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    3. By the way, if you are hoping for quicker replies, I am much more active on the "choose your own topic" forum at William Lane Craig's website. You can check it out here:

      http://www.reasonablefaith.org/forums/choose-your-own-topic/

      My name there is "hatsoff".

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  4. I don't see how you can be a Berkeleyan Idealist and not be a theist. That would be like a physicalist believing in a soul, its nonsense. You can deny matter and be an atheist (possibly), but you cannot be a "BERKELEYAN" Idealist and be an atheist.

    Even Berkeley's "Three Dialogues of Hylas and Philonous" is meant as an apologetic against atheism and skepticism. IT was for this end that he developed his system. He was an adamant and dedicated Christian Theist.

    An idealist who is not a theist is doomed to be a solipsist.

    and I would argue solipsism requires Theism anyway...

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  5. I am in no hurry for responses. I can wait.

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  6. Thanks for the responses.

    Berkeley famously used his idealism to justify his theism. However I still regard them as separate positions. I don't subscribe to Berkeley's theory of vision, either. However I do accept his thesis that there are no such things as mind-independent objects, and I accept his arguments for that thesis as compelling.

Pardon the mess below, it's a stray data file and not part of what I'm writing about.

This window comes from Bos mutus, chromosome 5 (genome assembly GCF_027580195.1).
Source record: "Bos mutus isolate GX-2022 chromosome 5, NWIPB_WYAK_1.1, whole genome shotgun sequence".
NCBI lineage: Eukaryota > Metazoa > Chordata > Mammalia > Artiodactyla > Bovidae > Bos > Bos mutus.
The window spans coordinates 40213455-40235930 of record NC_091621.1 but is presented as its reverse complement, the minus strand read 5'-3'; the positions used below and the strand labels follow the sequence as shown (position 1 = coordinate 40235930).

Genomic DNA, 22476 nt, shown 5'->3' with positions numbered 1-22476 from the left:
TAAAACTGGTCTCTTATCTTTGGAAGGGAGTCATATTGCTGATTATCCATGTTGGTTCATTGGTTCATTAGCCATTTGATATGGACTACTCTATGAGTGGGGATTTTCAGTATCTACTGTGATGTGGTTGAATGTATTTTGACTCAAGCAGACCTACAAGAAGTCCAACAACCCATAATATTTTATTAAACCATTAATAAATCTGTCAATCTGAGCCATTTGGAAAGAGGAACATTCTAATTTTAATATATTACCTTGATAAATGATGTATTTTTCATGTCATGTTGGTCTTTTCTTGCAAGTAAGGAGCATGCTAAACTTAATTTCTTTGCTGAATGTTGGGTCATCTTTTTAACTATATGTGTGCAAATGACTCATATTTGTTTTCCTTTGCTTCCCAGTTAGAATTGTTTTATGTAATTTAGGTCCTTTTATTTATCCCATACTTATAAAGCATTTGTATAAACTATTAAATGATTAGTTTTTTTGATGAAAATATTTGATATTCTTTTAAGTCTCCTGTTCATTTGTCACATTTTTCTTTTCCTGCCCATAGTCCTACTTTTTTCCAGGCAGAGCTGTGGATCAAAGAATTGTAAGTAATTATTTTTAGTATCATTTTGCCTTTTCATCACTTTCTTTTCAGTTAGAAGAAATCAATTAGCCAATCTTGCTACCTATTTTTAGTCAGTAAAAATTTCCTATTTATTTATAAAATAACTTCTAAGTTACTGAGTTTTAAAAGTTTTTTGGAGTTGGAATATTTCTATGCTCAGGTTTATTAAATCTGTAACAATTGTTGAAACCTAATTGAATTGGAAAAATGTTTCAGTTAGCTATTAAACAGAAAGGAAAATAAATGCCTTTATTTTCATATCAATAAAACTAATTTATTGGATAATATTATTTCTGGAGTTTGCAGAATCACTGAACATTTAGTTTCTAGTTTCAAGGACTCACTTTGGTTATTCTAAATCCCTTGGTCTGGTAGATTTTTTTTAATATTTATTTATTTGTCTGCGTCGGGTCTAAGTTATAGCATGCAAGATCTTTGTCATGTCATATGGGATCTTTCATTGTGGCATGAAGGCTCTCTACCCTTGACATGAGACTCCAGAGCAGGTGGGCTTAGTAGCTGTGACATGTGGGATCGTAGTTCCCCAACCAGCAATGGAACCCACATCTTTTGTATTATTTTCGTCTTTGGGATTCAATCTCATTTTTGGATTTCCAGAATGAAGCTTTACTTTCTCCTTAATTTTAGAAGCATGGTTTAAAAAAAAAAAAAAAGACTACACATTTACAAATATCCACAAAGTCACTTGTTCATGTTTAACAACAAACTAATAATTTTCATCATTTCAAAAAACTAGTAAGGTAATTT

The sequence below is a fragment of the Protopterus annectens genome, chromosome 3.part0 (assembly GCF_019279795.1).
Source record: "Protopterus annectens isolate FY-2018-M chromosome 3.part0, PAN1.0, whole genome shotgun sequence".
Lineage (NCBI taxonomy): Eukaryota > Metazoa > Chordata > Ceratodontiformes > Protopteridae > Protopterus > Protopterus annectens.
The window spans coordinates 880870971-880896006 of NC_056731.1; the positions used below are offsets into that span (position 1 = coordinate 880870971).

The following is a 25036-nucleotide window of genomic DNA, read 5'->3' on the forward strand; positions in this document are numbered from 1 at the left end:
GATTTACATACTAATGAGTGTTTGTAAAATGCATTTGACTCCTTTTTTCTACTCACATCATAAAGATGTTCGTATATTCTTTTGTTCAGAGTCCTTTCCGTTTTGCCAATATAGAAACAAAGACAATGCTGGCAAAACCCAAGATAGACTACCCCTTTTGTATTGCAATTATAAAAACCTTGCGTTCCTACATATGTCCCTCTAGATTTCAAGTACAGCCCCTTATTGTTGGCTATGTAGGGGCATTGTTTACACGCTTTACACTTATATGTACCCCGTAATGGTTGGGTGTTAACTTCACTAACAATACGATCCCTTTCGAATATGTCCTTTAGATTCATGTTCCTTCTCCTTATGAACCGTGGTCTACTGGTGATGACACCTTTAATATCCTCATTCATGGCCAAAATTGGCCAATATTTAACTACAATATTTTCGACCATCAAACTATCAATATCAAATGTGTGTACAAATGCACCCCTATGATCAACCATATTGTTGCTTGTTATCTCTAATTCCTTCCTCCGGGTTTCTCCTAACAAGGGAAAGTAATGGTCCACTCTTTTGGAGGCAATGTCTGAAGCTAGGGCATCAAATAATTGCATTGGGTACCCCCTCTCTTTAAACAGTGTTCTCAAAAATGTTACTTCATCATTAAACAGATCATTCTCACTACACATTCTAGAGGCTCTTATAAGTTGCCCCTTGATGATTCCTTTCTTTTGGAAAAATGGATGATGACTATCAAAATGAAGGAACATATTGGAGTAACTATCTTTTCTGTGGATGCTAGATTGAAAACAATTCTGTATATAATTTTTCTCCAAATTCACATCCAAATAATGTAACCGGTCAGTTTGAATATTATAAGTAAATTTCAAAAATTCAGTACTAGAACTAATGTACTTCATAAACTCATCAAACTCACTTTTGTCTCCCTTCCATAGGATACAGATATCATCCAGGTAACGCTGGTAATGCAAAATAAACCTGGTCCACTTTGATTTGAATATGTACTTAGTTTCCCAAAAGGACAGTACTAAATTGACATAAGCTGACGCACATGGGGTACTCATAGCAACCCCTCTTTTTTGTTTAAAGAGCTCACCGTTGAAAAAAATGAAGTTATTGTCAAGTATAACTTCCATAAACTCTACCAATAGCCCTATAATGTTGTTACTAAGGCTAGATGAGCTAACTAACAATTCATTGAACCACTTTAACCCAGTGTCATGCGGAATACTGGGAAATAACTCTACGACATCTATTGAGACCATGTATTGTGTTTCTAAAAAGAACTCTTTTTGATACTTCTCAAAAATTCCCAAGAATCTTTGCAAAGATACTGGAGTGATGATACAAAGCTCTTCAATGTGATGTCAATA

As for solipsism, I don't think we have any reason to believe in other minds, but that doesn't mean we have reason not to believe in other minds. We are within our epistemic rights to accept their existence if we are so inclined.

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  7. Where do new perceptions that enter into your mind come from?

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  8. I disagree that the matter of other minds can simply be shifted negatively to foundationalism (properly basic belief). Thomas Reid's "common sense" (which you seem to be referencing here) is fundamentally realist and not idealist. Berkeley would allow of the possibility of other minds by establishing at least One other mind (The Supreme Mind, God), and then justify his belief based on the presupposing of biblical revelation (which is consistent with theism).